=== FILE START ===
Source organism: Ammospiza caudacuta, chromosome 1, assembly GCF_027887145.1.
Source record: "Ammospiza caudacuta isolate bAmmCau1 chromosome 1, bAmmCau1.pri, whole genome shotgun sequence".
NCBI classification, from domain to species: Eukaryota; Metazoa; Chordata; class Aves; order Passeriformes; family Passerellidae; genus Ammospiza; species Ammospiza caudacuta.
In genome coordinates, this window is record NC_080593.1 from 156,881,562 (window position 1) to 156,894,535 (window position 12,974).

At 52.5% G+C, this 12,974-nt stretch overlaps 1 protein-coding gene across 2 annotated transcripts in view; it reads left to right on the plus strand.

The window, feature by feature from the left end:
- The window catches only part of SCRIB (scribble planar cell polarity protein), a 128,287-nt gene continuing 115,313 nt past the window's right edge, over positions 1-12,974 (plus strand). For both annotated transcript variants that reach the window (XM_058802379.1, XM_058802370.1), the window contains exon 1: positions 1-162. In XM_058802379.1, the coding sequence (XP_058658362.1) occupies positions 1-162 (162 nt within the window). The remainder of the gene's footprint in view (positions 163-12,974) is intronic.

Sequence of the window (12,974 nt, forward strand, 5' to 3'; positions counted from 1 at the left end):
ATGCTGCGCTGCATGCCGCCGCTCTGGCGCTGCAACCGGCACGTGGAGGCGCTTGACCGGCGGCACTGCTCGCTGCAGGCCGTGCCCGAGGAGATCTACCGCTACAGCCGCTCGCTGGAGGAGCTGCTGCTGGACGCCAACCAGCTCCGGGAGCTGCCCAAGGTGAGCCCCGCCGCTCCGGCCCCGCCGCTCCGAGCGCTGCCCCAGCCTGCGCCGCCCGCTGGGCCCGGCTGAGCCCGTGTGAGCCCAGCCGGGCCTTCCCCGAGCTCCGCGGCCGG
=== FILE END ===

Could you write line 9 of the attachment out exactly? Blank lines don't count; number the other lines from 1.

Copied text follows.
ATGCTGCGCTGCATGCCGCCGCTCTGGCGCTGCAACCGGCACGTGGAGGCGCTTGACCGGCGGCACTGCTCGCTGCAGGCCGTGCCCGAGGAGATCTACCGCTACAGCCGCTCGCTGGAGGAGCTGCTGCTGGACGCCAACCAGCTCCGGGAGCTGCCCAAGGTGAGCCCCGCCGCTCCGGCCCCGCCGCTCCGAGCGCTGCCCCAGCCTGCGCCGCCCGCTGGGCCCGGCTGAGCCCGTGTGAGCCCAGCCGGGCCTTCCCCGAGCTCCGCGGCCGG